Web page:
The Von Steuben recently had lain in Quiberon Bay in France awaiting escort to sea. There were all lights burning and the entrance was navigable for submarines, with no mines, no net, and no gate. Yet here, three thousand miles away from the war, all these foolish, time-consuming, camouflaged precautions were being taken. Meanwhile, if I had obeyed these idiotic instructions, my ship would have lain outside, stopped, and an easy target for a submarine that might happen along. The mines, net, and bomb were fictitious but the submarine might not be. I told the officer I would stand the chances and we went inside.

One day, while chief of staff in New York, I was inspecting the communications set up in the Whitehall building near the Battery. District Headquarters and my office were in the Stewart building at 280 Broadway. I was handed a radio from a merchant ship outside the harbor. It read: "Sighted enemy submarine five miles south of the Ambrose Light Ship." I did not believe its accuracy, and anyway I felt there was nothing to be done by me. It would be taken care of automatically by my subordinates, and reports made as to the movements of mine sweepers, subchasers, yachts, flying boats, and blimps. A few minutes later I received a phone message to come to the Admiral's office at once. I used my traffic pass and made a quick trip up crowded Broadway. This sailing through traffic without a stop makes one appear important and superior.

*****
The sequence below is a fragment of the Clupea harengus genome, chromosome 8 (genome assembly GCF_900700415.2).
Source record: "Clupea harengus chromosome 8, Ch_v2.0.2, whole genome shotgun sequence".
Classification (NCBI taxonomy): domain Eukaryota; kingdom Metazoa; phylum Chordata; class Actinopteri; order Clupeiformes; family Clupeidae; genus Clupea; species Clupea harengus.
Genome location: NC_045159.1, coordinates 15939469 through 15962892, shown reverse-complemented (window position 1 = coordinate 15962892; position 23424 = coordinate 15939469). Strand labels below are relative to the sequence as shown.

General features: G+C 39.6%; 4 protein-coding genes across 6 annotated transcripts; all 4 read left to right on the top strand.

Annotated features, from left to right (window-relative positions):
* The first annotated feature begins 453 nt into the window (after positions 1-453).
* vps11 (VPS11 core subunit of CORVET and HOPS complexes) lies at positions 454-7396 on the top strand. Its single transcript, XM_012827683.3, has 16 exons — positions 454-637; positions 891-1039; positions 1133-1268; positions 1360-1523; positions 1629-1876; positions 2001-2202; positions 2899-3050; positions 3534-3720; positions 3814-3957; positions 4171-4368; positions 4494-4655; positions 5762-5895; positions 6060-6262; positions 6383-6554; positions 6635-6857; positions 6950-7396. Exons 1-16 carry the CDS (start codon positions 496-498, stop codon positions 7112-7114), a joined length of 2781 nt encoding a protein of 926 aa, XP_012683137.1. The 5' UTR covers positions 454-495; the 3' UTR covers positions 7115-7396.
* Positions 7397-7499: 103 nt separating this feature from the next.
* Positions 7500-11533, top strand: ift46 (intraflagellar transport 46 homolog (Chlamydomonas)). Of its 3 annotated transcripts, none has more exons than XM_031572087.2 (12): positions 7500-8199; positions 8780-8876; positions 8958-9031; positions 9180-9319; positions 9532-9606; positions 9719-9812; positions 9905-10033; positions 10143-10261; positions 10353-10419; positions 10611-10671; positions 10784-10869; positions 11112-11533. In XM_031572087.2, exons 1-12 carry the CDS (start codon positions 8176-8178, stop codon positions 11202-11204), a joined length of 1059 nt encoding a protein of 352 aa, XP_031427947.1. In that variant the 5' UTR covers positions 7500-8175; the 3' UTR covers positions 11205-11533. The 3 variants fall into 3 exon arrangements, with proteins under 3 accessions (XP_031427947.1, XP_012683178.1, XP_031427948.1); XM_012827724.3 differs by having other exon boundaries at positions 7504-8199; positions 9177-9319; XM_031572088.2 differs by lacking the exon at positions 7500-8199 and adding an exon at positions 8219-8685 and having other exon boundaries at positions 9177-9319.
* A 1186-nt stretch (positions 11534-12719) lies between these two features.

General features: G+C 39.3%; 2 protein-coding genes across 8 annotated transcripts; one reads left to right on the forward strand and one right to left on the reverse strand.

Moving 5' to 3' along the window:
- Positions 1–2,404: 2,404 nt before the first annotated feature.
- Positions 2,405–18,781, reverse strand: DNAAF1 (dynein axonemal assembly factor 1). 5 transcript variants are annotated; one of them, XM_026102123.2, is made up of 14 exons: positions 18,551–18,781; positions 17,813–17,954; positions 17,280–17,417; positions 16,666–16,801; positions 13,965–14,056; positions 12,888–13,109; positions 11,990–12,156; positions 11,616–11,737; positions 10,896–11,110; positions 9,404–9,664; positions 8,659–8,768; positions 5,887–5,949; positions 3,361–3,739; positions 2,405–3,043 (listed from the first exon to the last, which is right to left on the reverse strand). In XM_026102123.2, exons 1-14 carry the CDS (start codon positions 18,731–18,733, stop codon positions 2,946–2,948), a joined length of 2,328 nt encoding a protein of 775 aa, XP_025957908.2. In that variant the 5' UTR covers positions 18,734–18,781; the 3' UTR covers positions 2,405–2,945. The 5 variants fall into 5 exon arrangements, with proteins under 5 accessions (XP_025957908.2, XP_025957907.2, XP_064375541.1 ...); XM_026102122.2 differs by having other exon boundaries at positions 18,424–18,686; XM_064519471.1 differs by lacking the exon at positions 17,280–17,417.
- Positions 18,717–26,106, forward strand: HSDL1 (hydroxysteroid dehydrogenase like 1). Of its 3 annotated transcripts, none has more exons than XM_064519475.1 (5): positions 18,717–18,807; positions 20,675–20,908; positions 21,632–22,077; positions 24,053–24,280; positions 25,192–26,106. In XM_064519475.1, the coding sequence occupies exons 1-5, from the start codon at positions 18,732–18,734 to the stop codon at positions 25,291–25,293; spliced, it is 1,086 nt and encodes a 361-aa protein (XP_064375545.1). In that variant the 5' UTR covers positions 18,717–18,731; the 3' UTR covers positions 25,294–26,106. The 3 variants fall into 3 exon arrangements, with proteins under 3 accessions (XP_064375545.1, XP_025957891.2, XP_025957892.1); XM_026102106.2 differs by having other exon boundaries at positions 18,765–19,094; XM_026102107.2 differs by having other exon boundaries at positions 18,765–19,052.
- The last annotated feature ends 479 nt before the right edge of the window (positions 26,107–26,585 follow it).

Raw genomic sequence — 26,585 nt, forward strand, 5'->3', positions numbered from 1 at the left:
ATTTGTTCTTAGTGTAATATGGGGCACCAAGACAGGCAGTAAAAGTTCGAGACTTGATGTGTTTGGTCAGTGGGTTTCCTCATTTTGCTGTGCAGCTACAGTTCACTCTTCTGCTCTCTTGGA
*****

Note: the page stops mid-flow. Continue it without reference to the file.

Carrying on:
When I reached the office, I found the Admiral there, pacing up and down rather nervously. He exclaimed:

"Did you see this?" waving the radio in his hand.

I answered that I had. Then I saw my assistant for operation, Commander H. A. Pearson, trying to get my attention. I could see by Pearson's face that the Admiral had ordered something of which he did not approve. Pearson was a top officer. He kept track  p183 of every move afloat, merchant ships and warships, and made all the details for escort duty. He was quiet, efficient, and thorough, and in his office all the time. I do not know when he slept.

"Well," said the Admiral, "there were three convoys sailing today, as you know. One at three, a merchant one, and two troop convoys, one at six and one at seven. I have ordered all sailings stopped."

"My God," slipped out before I could cut it.

The Admiral regarded me rather fiercely. "Well, what would you?" he snapped.

"Start them again," I replied as calmly as I could.

The admiral glared at me for an instant and then at Pearson. He seemed to see in Pearson's honest face that he was in accord with me.

"Do it," the Admiral exclaimed and walked out of the office.

The Admiral was no different from many who had not been in the war zones abroad. You learn there that you cannot play safe; if you do, you will lose. It was necessary that these troops and supplies get to France promptly. The merchant convoy to sail consisted of over seventy-five ships, loaded with war supplies of all kinds and foods. The troop convoys, one a British, contained from forty to fifty thousand men. Holding these up even an hour or so is a victory for the submarine. As a matter of fact the U‑boat turned out to be one of our own 110‑foot chasers. The wireless of all merchant ships in port were sealed and word had to be sent around by subchaser that convoys would be delayed two hours each. I went outside in my flagship, a yacht, and saw the convoys clear. All were out by midnight.

As Chief of Staff, I frequently had to consult with New York City officials. Our office had considerable business from time to time with Mayor Hylan. Grover Whalen was then the Mayor's secretary, and I found him a most expeditious person with whom to do business. One could always get action from Whalen. I met him also frequently among mutual friends and even then realized that he was a politician who would go places. I doubt if he has yet reached his ceiling.